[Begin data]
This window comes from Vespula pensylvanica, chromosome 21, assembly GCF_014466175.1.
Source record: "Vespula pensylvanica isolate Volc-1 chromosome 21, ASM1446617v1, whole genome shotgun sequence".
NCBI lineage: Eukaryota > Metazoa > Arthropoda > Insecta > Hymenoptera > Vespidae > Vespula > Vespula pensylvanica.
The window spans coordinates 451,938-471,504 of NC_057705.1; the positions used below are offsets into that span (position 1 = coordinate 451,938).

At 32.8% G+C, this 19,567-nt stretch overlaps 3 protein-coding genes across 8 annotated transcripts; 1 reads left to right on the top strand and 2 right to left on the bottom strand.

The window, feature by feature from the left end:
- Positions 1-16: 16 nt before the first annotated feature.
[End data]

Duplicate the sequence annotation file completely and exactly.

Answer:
This window comes from Vespula pensylvanica, chromosome 21, assembly GCF_014466175.1.
Source record: "Vespula pensylvanica isolate Volc-1 chromosome 21, ASM1446617v1, whole genome shotgun sequence".
NCBI lineage: Eukaryota > Metazoa > Arthropoda > Insecta > Hymenoptera > Vespidae > Vespula > Vespula pensylvanica.
The window spans coordinates 451,938-471,504 of NC_057705.1; the positions used below are offsets into that span (position 1 = coordinate 451,938).

At 32.8% G+C, this 19,567-nt stretch overlaps 3 protein-coding genes across 8 annotated transcripts; 1 reads left to right on the top strand and 2 right to left on the bottom strand.

The window, feature by feature from the left end:
- Positions 1-16: 16 nt before the first annotated feature.